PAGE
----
20. A building system as defined in claim 1, wherein at least one block further comprises upright and/or longitudinal sealing edges.
Description
FIELD OF THE INVENTION

The present invention generally relates to blocks systems for construction and more specifically to blocks and connectors systems for building structures without requiring a wet assembly medium such as mortar or concrete.

BACKGROUND OF THE INVENTION

It is known to provide block systems for the erection of structures such as building walls. Traditionally, structures have been erected by laying superimposed horizontal courses of vertically interlocked simple parallelepipedic hollow concrete blocks, assembled using mortar to connect and seal all joints, thereby providing mechanical and structural properties acceptable in many cases without requiring complex forms and pouring of liquid concrete as needed to erect solid concrete structures. In an attempt to further reduce building costs and accelerate erection time, mortar-less composite interlocking block systems have been proposed in the prior art for enabling dry assembly of block structures, yet contemplating appropriate properties for applications such as in building construction and landscaping. However, such systems are very seldom used in practice for building walls, due to many limitations. Namely, providing appropriate mechanical connections requires the superimposed blocks to be positively locked with each other in order to prevent relative movement in the axial and transversal orientation of the courses. Therefore, many complex interlocking block structures incorporating connection members have been proposed. However, such blocks must be manufactured with tight tolerances and be handled with much care to enable proper block interconnection on the construction site. Still, cement and aggregate based composite materials such as concrete being non compliant and brittle, it is difficult to achieve a stiff and tight fit at block joints even with slight dimensional mismatches or damages. In some cases, separate connectors are used to assist or improve block interconnection.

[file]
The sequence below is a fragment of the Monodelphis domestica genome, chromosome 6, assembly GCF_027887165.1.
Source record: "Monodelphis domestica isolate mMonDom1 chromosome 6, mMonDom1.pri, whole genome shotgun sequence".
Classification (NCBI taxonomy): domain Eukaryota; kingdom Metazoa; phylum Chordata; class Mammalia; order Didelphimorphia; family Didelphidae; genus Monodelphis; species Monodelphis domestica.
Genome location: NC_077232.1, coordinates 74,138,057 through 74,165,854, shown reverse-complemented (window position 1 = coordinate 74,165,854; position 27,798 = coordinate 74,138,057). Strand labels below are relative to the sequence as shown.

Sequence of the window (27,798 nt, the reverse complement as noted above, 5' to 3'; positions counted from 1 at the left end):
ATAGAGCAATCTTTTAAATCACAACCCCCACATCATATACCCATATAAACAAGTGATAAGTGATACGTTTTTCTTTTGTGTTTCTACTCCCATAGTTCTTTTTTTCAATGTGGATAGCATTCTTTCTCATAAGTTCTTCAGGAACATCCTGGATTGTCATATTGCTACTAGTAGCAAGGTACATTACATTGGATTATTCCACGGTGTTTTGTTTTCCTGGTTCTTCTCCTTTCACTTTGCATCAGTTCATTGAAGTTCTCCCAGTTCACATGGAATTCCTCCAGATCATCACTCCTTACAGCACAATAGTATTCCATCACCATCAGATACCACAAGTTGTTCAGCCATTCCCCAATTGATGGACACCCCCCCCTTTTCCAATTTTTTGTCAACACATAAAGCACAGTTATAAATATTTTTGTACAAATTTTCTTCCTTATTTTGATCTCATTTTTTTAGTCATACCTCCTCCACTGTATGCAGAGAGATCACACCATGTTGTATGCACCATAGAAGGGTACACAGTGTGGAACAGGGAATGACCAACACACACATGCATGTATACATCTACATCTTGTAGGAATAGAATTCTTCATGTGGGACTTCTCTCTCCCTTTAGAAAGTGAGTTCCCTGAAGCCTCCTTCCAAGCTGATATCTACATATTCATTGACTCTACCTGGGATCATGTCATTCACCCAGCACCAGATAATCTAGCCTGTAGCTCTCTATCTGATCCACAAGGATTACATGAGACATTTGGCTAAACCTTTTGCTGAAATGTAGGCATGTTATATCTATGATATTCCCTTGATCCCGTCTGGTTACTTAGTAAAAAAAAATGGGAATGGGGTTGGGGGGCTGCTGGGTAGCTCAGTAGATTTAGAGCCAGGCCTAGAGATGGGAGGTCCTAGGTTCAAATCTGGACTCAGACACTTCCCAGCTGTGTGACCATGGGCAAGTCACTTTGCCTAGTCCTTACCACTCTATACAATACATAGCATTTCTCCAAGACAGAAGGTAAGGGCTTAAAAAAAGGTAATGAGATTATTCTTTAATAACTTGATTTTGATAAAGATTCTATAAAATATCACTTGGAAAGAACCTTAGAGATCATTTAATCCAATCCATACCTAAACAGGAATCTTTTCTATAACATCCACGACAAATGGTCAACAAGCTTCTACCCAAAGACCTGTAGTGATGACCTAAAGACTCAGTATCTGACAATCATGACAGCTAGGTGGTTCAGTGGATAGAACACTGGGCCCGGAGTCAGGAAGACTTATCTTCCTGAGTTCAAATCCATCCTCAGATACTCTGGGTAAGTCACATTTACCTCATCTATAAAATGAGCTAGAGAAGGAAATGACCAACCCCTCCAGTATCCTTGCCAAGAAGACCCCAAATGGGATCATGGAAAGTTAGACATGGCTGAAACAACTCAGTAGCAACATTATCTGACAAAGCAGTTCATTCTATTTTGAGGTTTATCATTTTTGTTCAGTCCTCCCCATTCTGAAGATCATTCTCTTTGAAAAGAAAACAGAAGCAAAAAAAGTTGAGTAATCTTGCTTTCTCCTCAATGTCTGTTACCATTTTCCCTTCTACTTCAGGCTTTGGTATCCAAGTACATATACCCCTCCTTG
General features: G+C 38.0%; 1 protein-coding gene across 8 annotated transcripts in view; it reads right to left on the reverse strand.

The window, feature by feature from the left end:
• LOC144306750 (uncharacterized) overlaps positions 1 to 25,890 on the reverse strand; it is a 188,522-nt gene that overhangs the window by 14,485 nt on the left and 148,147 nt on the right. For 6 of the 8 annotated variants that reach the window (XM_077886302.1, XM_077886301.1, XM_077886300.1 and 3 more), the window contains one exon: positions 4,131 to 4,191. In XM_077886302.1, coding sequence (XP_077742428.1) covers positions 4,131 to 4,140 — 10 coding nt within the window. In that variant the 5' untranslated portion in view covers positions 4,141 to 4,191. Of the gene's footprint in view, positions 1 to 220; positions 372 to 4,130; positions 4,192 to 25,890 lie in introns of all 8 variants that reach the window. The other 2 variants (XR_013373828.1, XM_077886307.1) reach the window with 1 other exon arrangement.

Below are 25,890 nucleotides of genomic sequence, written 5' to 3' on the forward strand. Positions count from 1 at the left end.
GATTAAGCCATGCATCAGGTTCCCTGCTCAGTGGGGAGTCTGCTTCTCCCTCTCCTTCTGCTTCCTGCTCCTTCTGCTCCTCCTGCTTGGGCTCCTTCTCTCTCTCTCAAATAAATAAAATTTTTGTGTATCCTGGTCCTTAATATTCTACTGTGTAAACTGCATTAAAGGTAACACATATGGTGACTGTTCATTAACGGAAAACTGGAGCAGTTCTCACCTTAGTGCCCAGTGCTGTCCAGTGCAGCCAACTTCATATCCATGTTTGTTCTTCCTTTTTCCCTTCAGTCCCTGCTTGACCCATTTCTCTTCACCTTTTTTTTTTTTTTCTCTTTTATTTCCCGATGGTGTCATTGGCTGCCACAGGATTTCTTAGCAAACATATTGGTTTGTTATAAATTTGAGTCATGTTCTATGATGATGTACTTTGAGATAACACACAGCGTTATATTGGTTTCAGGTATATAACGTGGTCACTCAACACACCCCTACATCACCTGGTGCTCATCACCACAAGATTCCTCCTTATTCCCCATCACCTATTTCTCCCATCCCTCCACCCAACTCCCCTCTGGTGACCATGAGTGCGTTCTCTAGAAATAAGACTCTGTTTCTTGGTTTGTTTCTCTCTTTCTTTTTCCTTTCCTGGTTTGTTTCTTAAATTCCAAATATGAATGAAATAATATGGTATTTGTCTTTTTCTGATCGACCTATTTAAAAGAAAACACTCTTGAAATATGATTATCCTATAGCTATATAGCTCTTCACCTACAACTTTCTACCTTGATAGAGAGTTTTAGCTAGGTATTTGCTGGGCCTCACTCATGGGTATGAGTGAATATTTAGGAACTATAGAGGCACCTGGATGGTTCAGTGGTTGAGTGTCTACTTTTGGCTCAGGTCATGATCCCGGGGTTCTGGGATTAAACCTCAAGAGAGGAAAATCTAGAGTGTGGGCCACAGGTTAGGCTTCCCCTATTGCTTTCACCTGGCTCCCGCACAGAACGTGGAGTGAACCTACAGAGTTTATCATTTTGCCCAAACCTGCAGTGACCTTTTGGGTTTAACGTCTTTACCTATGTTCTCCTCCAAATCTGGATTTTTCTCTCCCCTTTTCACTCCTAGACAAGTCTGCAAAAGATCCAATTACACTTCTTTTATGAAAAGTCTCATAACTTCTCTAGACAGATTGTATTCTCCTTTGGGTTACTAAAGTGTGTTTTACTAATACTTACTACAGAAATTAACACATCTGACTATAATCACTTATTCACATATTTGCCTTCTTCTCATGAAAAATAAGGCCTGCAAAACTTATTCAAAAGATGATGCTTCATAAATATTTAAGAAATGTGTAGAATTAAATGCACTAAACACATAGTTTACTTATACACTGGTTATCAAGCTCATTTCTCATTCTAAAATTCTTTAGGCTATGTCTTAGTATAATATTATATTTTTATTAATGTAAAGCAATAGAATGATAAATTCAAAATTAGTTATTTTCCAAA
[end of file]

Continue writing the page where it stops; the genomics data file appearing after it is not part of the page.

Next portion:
Another desirable feature for block systems used for building walls is to provide continuous passages inside the walls. While vertical passages are commonly available using most types of hollow building blocks, it is also very desirable to provide openings in the end walls and inner cross members of hollow blocks to define continuous longitudinal passages inside the walls when blocks are laid down in parallel courses. Such passages may be used to pass reinforcing metal rods and pour liquid reinforcing concrete, or to inject or install insulating material such as polyurethane foam, or to run services such as plumbing pipes or electrical or communication wiring or cables from points to points using connecting vertical and horizontal passages.

Accordingly, some solutions have been provided in the prior art which include interconnecting block systems providing different types of integral or separate connecting/locking means, some of these systems also forming longitudinal passages in the erected walls. However, these are not found on the market given their generally poor overall performance and high manufacturing cost.

In U.S. Pat. No. 4,075,808 entitled “Building Construction System Using Mortar-less Modular Building Block Elements” granted to Pearlman on Feb. 28, 1978, hollow interlocking building blocks are provided with a complex structure which enables locking of adjoining superimposed blocks in the axial and transversal horizontal directions. The block structure further provides integrally formed vertically directed recesses and cut-out portions at each lateral end of the blocks for providing communicating vertical and horizontal passages once the wall has been erected. Liquid cement can be poured to form a reinforcing lattice filling passages. The system includes regular blocks, corner blocks, wall end blocks and interior wall connecting blocks. An important limitation of that system is that due to the complex structure of the blocks, block major walls must be thick to provide sufficient mechanical resistance to the brittle free ends and corners, so that for erecting a wall of a given thickness, more block material must be used and less passage space will be available. Therefore, material costs are increased as well as thermal conductivity, and passages would be hard to access from the block surface and would allow very limited space for the passage of services. Also, using non-compliant concrete elements to interconnect blocks limits stiffness and tightness of the assembly and is not well adapted for erecting structures without using stabilizing liquid cement.